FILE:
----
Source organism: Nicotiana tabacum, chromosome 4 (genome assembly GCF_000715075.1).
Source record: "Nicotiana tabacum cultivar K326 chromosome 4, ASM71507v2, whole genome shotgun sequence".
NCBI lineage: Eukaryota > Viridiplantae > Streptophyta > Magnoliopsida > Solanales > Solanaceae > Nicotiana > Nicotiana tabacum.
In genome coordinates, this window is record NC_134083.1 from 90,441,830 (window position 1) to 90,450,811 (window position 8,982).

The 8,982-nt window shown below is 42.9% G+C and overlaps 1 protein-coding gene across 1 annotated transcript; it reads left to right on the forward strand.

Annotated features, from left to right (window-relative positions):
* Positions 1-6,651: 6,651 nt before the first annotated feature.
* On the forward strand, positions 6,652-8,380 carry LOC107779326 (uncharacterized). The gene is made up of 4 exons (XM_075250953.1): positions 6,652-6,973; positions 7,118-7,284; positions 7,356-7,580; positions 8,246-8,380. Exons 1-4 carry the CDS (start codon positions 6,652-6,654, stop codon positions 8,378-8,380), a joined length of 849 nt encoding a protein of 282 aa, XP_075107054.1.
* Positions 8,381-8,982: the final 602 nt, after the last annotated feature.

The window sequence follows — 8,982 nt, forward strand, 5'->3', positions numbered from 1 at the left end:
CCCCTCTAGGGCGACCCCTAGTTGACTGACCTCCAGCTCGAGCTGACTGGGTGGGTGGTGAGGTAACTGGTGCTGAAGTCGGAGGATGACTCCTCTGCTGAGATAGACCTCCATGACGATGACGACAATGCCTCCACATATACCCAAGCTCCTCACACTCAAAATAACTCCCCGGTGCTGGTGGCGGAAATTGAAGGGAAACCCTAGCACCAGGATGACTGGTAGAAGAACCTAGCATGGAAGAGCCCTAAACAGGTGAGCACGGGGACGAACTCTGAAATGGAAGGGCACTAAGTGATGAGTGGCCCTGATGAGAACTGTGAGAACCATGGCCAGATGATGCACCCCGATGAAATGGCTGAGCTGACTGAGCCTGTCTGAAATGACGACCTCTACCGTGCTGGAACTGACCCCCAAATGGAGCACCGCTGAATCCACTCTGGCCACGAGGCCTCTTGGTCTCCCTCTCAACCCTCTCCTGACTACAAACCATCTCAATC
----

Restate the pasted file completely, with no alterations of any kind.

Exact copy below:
Source organism: Nicotiana tabacum, chromosome 4 (genome assembly GCF_000715075.1).
Source record: "Nicotiana tabacum cultivar K326 chromosome 4, ASM71507v2, whole genome shotgun sequence".
NCBI lineage: Eukaryota > Viridiplantae > Streptophyta > Magnoliopsida > Solanales > Solanaceae > Nicotiana > Nicotiana tabacum.
In genome coordinates, this window is record NC_134083.1 from 90,441,830 (window position 1) to 90,450,811 (window position 8,982).

The 8,982-nt window shown below is 42.9% G+C and overlaps 1 protein-coding gene across 1 annotated transcript; it reads left to right on the forward strand.

Annotated features, from left to right (window-relative positions):
* Positions 1-6,651: 6,651 nt before the first annotated feature.
* On the forward strand, positions 6,652-8,380 carry LOC107779326 (uncharacterized). The gene is made up of 4 exons (XM_075250953.1): positions 6,652-6,973; positions 7,118-7,284; positions 7,356-7,580; positions 8,246-8,380. Exons 1-4 carry the CDS (start codon positions 6,652-6,654, stop codon positions 8,378-8,380), a joined length of 849 nt encoding a protein of 282 aa, XP_075107054.1.
* Positions 8,381-8,982: the final 602 nt, after the last annotated feature.

The window sequence follows — 8,982 nt, forward strand, 5'->3', positions numbered from 1 at the left end:
CCCCTCTAGGGCGACCCCTAGTTGACTGACCTCCAGCTCGAGCTGACTGGGTGGGTGGTGAGGTAACTGGTGCTGAAGTCGGAGGATGACTCCTCTGCTGAGATAGACCTCCATGACGATGACGACAATGCCTCCACATATACCCAAGCTCCTCACACTCAAAATAACTCCCCGGTGCTGGTGGCGGAAATTGAAGGGAAACCCTAGCACCAGGATGACTGGTAGAAGAACCTAGCATGGAAGAGCCCTAAACAGGTGAGCACGGGGACGAACTCTGAAATGGAAGGGCACTAAGTGATGAGTGGCCCTGATGAGAACTGTGAGAACCATGGCCAGATGATGCACCCCGATGAAATGGCTGAGCTGACTGAGCCTGTCTGAAATGACGACCTCTACCGTGCTGGAACTGACCCCCAAATGGAGCACCGCTGAATCCACTCTGGCCACGAGGCCTCTTGGTCTCCCTCTCAACCCTCTCCTGACTACAAACCATCTCAATC